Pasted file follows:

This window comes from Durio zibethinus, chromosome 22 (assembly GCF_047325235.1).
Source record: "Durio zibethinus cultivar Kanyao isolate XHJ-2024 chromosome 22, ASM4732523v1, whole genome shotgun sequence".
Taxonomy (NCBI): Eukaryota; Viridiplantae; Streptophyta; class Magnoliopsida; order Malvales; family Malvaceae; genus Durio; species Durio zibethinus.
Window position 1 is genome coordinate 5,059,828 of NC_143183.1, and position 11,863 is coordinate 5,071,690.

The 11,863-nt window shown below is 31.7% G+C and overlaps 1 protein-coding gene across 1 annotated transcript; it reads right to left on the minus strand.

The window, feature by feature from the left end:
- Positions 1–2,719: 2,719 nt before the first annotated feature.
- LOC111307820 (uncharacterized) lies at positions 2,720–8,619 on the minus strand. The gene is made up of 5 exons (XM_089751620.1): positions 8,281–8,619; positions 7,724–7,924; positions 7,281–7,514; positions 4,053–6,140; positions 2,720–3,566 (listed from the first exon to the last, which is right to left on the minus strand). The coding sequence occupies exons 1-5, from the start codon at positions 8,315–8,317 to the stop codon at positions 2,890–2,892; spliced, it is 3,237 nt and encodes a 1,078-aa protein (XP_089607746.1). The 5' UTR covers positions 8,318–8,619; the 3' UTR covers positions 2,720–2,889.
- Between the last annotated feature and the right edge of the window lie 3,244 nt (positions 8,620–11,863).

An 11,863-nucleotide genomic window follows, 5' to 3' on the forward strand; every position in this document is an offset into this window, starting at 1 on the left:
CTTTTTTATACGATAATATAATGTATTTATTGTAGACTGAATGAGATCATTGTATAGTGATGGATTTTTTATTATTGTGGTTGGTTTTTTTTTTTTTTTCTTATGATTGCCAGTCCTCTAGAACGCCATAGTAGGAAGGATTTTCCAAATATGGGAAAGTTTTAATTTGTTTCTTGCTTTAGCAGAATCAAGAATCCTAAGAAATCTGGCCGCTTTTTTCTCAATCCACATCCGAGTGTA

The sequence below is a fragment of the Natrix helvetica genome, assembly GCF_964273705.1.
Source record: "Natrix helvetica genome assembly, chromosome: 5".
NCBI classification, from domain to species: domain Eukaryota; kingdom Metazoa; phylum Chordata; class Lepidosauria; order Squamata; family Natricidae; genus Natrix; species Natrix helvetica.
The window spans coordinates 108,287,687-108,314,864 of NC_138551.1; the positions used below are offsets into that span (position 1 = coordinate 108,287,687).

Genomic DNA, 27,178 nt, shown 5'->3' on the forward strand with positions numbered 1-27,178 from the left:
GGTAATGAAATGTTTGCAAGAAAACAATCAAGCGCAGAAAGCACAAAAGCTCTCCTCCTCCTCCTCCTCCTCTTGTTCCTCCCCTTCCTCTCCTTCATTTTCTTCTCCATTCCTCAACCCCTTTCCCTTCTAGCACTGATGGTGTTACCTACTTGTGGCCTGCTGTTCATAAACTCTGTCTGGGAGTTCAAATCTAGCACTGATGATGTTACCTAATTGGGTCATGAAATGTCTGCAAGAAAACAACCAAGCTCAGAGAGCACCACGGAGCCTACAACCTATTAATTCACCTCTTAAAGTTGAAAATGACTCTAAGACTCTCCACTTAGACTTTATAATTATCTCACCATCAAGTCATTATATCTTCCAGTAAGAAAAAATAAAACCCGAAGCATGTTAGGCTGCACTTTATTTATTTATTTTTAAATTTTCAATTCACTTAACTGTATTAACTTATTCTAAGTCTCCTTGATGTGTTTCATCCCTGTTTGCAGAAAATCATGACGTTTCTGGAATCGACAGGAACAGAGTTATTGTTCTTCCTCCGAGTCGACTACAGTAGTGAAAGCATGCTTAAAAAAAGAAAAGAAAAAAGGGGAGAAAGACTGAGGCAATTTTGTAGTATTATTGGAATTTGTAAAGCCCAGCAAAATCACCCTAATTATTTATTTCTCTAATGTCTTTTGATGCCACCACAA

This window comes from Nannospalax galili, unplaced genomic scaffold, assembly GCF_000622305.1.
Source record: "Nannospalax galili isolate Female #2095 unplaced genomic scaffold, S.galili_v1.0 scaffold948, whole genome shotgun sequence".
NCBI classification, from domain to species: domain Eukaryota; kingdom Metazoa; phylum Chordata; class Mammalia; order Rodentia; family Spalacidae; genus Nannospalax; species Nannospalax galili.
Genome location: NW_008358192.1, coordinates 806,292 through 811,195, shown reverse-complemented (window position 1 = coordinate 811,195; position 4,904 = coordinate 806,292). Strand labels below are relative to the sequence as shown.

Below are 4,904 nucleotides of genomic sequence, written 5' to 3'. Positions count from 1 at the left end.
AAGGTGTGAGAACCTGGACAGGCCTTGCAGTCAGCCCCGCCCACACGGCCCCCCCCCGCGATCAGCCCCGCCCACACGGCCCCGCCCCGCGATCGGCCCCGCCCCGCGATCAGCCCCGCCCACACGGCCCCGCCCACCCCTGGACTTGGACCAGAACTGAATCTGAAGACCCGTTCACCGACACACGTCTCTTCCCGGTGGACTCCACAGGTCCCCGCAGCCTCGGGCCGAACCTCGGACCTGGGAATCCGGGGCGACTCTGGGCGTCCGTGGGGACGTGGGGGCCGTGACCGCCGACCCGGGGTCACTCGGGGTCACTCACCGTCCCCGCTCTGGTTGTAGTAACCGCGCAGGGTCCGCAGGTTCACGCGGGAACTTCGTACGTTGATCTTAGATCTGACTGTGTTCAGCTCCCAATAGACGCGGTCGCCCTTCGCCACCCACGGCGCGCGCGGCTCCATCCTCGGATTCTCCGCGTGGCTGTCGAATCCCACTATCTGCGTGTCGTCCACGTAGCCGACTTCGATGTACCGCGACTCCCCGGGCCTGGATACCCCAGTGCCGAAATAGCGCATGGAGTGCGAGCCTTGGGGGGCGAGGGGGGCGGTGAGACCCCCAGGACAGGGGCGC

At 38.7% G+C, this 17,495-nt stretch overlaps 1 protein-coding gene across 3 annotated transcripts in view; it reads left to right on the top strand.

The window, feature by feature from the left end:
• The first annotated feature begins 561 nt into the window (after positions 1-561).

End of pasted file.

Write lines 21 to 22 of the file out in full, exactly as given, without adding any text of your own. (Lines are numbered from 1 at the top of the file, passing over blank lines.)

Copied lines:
Genome location: NW_008358192.1, coordinates 806,292 through 811,195, shown reverse-complemented (window position 1 = coordinate 811,195; position 4,904 = coordinate 806,292). Strand labels below are relative to the sequence as shown.

Below are 4,904 nucleotides of genomic sequence, written 5' to 3'. Positions count from 1 at the left end.